Amazon Mechanical Turk: Gold Mine or Coal Mine?
Recently heard at a tutorial in our field: "It cost me less than one hundred bucks to annotate this using Amazon Mechanical Turk!" Assertions like this are increasingly common, but we believe they should not be stated so proudly; they ignore the ethical consequences of using MTurk (Amazon Mechanical Turk) as a source of labour. Manually annotating corpora or manually developing any other linguistic resource, such as a set of judgments about system outputs, represents such a high cost that many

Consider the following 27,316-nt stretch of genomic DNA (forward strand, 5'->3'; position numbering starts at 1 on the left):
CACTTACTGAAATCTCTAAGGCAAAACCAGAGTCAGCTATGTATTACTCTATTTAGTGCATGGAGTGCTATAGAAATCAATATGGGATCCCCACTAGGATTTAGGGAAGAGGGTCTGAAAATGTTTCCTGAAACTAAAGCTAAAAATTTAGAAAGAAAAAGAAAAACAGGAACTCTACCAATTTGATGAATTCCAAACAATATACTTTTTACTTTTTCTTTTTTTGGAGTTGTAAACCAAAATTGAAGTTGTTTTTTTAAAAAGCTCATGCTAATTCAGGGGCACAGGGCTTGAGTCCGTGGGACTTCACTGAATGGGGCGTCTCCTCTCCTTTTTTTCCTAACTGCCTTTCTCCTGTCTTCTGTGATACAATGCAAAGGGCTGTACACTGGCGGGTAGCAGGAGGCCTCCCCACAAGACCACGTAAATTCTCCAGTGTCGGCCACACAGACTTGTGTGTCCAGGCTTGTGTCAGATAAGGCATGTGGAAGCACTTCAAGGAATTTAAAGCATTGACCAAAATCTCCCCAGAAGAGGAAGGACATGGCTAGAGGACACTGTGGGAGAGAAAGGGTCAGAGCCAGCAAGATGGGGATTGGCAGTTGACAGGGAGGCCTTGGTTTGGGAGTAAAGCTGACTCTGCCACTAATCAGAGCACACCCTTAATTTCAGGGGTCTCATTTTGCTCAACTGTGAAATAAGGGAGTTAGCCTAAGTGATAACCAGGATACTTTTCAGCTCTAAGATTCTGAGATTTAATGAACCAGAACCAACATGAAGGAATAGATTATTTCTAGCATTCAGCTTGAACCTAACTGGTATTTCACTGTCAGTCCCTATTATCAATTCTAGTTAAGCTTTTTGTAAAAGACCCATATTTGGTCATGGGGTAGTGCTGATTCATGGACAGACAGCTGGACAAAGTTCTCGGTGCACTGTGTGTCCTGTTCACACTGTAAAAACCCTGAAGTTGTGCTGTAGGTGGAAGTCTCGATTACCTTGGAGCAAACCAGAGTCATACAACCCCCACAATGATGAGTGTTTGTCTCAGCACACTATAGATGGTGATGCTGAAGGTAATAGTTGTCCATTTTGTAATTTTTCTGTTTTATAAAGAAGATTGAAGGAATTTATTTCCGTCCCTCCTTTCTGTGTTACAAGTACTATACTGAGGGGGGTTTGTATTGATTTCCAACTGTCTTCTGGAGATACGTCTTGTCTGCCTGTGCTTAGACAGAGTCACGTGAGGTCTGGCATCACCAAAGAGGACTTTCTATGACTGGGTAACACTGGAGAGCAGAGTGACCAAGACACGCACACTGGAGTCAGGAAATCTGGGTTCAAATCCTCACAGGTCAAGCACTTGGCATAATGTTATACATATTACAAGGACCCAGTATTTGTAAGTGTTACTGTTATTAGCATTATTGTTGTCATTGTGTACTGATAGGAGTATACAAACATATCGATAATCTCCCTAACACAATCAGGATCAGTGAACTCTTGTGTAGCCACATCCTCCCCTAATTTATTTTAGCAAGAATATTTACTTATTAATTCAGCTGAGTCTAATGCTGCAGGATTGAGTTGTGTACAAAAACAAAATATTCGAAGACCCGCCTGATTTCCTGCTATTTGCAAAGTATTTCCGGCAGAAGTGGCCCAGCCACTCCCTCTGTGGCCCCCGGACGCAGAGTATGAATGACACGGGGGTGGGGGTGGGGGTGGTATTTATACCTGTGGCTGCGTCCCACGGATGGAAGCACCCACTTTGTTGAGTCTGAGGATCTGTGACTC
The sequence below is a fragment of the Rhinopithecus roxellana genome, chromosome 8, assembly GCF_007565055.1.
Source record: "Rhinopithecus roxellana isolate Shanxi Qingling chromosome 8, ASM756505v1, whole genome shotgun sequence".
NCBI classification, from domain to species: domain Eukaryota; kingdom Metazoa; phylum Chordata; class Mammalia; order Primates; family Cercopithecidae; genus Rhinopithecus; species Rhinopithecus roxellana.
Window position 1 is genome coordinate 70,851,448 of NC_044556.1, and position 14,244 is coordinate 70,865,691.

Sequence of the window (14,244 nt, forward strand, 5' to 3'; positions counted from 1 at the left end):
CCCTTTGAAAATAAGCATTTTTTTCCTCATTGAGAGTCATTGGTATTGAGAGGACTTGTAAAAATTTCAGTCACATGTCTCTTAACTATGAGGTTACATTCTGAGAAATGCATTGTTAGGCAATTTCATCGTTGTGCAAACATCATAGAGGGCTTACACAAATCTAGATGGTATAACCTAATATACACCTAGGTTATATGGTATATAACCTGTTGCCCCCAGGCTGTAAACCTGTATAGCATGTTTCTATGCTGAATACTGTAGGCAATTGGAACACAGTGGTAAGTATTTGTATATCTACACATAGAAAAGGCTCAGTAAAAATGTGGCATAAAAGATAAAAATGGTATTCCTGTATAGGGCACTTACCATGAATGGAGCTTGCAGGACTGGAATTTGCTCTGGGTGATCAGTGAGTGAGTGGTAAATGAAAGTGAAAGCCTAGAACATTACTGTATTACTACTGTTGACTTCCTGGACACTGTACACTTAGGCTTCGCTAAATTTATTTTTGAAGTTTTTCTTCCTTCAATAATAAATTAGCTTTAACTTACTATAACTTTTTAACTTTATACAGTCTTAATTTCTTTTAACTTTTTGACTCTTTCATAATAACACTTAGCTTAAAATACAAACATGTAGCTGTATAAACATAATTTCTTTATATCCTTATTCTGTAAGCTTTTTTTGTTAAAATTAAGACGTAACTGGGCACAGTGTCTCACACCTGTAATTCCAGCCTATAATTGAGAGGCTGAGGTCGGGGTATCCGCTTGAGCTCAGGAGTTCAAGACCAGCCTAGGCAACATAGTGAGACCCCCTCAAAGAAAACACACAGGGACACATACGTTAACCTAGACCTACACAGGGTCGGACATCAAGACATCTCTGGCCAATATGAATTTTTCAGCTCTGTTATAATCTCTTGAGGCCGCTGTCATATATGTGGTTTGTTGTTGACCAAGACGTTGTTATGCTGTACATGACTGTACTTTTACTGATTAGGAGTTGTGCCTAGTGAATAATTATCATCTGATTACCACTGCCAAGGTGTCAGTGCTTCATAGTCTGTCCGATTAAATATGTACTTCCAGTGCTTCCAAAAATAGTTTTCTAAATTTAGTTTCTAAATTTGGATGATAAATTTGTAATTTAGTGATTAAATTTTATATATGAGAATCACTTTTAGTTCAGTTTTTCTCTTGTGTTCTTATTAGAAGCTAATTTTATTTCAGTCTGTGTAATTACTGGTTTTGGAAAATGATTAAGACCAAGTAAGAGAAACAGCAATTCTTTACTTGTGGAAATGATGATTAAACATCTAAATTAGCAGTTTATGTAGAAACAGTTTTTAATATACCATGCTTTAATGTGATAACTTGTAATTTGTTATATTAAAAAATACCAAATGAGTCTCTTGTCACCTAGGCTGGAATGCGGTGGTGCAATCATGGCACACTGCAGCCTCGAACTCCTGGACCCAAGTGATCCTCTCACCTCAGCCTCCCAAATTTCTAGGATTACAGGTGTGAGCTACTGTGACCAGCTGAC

... esearchers are looking for alternative solutions to the standard approach. MTurk is becoming a popular one. However, as in any scientific endeavor involving humans, there is an unspoken ethical dimension involved in resource construction and system evaluation, and this is especially true of MTurk. We would like here to raise some questions about the use of MTurk. To do so, we will define precisely what MTurk is and what it is not, highlighting the issues raised by the system. We hope that this will point out opportunities for our community to deliberately value ethics above cost savings. What is MTurk? What is it not? MTurk is an on-line crowdsourcing, microworking 1 system which enables elementary tasks to be performed by a huge number of on-line people. Ideally, these tasks are meant to be solved by computers, but they still remain out of computational reach (for instance, the translation of an English sentence into Urdu). MTurk is composed of two populations: the Requesters, who launch the tasks to be completed, and the Turkers, who complete these tasks. Requesters create the so-called "HITs" (Human Intelligence Tasks), which are elementary components of complex tasks. The art of the requesters is to split complex tasks into basic steps and to fix a reward, usually very low (for instance *